Coast Guard Radio Guam/NRV, part I

We all remember the first radio station we worked at or visited.  Mine was a military communications station that also worked as a maritime coastal station.  I was putting my past experiences down on paper when I started on my experiences there and thought it might make some interesting reading.  I did two parts, the first was based on my personal experiences, and the second has to do with the history of Coast Guard Radio Guam.

So this is part I:

US Coast Guard Communications Station Guam/NRV
US Coast Guard Communications Station Guam/NRV

I arrived at NRV in May of 1988.  At the time, I didn’t know that I was witnessing the end of an era.  Had I known, I would have made some copies of my 500 KHz (500 KHz was the Morse Code (AKA CW) distress and calling frequency) logs and other things of general interest.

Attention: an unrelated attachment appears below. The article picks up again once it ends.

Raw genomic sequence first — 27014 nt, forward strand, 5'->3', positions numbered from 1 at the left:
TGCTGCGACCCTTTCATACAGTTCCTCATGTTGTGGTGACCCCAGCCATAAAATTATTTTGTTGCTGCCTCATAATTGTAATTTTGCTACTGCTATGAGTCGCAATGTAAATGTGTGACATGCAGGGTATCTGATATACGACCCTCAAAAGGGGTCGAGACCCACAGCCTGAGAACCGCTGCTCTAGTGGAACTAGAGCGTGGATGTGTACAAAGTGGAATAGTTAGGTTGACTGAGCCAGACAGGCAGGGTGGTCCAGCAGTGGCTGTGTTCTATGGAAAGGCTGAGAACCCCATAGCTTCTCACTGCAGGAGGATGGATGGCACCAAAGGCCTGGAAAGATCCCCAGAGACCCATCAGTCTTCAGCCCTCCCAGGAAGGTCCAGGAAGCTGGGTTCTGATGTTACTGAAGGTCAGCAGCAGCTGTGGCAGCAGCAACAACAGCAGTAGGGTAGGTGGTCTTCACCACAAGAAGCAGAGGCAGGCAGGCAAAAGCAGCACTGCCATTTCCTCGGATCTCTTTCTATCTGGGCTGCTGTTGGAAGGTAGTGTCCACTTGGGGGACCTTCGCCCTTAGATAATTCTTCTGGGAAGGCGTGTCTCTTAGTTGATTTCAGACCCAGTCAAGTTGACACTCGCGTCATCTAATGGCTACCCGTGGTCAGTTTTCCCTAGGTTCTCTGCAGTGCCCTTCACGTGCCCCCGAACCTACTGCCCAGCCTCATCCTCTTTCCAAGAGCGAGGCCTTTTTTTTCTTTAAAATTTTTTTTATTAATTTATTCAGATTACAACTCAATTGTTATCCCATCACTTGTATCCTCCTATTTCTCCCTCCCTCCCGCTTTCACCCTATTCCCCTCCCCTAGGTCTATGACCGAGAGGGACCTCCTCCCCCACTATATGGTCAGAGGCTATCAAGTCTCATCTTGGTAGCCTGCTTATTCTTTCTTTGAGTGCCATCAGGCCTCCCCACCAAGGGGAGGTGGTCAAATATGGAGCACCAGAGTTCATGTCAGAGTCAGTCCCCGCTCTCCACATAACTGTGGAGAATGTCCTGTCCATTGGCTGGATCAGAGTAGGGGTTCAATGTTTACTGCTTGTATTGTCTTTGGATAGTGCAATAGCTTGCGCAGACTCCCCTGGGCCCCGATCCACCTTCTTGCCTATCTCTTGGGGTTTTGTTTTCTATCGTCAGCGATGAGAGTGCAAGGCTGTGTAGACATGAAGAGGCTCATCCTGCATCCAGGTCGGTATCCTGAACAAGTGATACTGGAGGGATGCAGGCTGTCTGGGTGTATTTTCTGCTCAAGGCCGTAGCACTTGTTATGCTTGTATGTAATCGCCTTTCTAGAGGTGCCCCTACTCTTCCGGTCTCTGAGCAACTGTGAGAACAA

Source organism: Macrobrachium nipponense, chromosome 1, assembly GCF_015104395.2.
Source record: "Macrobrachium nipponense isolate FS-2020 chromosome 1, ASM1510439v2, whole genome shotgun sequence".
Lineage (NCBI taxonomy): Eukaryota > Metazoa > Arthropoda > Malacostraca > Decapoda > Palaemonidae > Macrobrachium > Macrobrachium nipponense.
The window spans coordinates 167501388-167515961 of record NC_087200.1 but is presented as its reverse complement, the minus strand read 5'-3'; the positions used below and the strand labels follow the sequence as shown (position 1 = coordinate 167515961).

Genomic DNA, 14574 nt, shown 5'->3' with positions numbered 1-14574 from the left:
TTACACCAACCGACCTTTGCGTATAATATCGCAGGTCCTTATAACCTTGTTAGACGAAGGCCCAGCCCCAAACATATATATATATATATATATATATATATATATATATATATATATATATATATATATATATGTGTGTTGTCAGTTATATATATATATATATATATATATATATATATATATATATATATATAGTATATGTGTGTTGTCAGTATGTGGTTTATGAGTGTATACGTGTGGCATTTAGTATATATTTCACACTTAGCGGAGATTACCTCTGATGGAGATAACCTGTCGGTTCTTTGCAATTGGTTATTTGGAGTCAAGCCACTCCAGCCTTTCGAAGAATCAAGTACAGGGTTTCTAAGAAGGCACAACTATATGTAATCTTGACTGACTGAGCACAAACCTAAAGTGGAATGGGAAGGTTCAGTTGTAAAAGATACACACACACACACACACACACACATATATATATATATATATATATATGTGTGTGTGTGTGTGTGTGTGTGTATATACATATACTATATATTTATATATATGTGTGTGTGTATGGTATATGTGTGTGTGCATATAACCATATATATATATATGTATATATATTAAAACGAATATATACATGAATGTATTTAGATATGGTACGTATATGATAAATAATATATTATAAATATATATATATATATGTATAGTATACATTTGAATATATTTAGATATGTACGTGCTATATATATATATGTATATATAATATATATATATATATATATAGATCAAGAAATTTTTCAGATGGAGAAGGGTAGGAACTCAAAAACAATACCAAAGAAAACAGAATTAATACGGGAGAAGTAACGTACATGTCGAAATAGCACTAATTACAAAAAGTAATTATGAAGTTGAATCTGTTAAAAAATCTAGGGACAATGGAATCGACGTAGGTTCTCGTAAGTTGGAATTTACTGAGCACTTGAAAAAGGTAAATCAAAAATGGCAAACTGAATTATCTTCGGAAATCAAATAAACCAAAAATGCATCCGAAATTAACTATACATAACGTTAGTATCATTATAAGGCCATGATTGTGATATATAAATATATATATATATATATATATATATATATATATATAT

NRV watch section, standing in 500 KHz position, Circa 1990
NRV watch section, standing in 500 KHz position, Circa 1990. Author standing, third from the left

Upon arrival, I could copy code at 20-25 WPM and thought I’d have no problems sliding right into the routine.  The 500 KHz position (position 1) was a good place to become acquainted with commercial CW operations, as opposed to the procedures we learned in Radioman A school.  Position 1 was a headphone watch and the frequency was monitored 24/7, without exception.  In the tropics, MF (Medium Frequency) does not carry far at all during the daytime; so most of the logs during daylight hours had “NO SIGS” typed reliably every 5 minutes.  Unless a ship was within a couple of hundred miles of Guam and specifically calling NRV, the only thing heard was the weather and Notice to Mariner’s announcements we sent out ourselves.